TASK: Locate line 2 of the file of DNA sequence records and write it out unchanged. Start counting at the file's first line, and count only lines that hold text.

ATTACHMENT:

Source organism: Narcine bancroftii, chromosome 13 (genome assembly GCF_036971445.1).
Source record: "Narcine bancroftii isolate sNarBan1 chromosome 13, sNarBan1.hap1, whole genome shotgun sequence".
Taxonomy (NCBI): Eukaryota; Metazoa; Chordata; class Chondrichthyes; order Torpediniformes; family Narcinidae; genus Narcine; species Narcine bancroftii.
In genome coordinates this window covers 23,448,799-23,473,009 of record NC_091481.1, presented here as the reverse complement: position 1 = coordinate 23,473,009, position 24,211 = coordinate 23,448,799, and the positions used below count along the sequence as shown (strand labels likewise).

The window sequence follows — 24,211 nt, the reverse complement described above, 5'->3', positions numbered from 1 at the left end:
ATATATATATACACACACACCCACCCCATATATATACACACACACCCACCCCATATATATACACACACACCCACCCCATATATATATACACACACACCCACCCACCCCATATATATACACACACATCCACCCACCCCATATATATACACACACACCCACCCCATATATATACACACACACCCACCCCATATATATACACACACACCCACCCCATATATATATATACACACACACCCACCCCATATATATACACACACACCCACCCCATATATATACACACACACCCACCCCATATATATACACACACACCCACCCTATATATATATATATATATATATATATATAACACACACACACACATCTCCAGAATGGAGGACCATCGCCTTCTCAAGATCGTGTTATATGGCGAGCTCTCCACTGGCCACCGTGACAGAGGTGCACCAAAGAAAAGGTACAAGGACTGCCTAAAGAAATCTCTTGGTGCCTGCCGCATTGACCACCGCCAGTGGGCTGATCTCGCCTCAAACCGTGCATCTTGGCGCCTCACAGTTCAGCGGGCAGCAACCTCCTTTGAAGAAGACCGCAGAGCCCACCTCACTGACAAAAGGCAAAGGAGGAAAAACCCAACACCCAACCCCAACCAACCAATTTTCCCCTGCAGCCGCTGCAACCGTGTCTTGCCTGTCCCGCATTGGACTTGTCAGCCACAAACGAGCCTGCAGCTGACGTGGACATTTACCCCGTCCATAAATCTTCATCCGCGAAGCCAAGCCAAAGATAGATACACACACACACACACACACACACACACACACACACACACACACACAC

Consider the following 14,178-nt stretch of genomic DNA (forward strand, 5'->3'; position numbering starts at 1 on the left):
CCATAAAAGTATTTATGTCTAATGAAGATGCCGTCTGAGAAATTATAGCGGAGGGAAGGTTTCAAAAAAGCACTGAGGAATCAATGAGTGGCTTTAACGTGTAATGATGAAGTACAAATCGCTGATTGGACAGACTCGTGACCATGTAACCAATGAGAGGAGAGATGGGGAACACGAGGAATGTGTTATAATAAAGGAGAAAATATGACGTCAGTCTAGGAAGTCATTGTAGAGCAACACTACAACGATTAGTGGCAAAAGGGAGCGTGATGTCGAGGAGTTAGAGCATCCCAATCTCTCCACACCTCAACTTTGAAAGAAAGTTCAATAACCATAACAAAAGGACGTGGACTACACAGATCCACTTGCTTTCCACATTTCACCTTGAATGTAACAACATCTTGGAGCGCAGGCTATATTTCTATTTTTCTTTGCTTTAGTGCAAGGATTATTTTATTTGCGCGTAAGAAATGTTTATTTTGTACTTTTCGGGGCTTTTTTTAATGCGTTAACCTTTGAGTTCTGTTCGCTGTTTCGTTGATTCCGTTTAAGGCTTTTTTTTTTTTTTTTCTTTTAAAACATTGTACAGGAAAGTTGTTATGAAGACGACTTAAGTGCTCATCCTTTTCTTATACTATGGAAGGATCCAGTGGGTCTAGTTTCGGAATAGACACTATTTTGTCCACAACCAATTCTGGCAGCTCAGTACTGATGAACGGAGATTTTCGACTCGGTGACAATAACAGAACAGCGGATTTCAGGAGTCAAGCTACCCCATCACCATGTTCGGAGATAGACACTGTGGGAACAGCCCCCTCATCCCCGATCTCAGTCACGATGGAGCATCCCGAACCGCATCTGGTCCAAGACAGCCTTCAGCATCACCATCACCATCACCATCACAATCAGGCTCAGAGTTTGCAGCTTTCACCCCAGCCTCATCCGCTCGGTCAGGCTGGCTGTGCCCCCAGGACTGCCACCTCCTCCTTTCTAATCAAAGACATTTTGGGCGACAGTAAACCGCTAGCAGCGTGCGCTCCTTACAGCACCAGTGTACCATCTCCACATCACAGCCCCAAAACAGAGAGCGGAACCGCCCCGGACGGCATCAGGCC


Source record: "Narcine bancroftii isolate sNarBan1 chromosome 13, sNarBan1.hap1, whole genome shotgun sequence".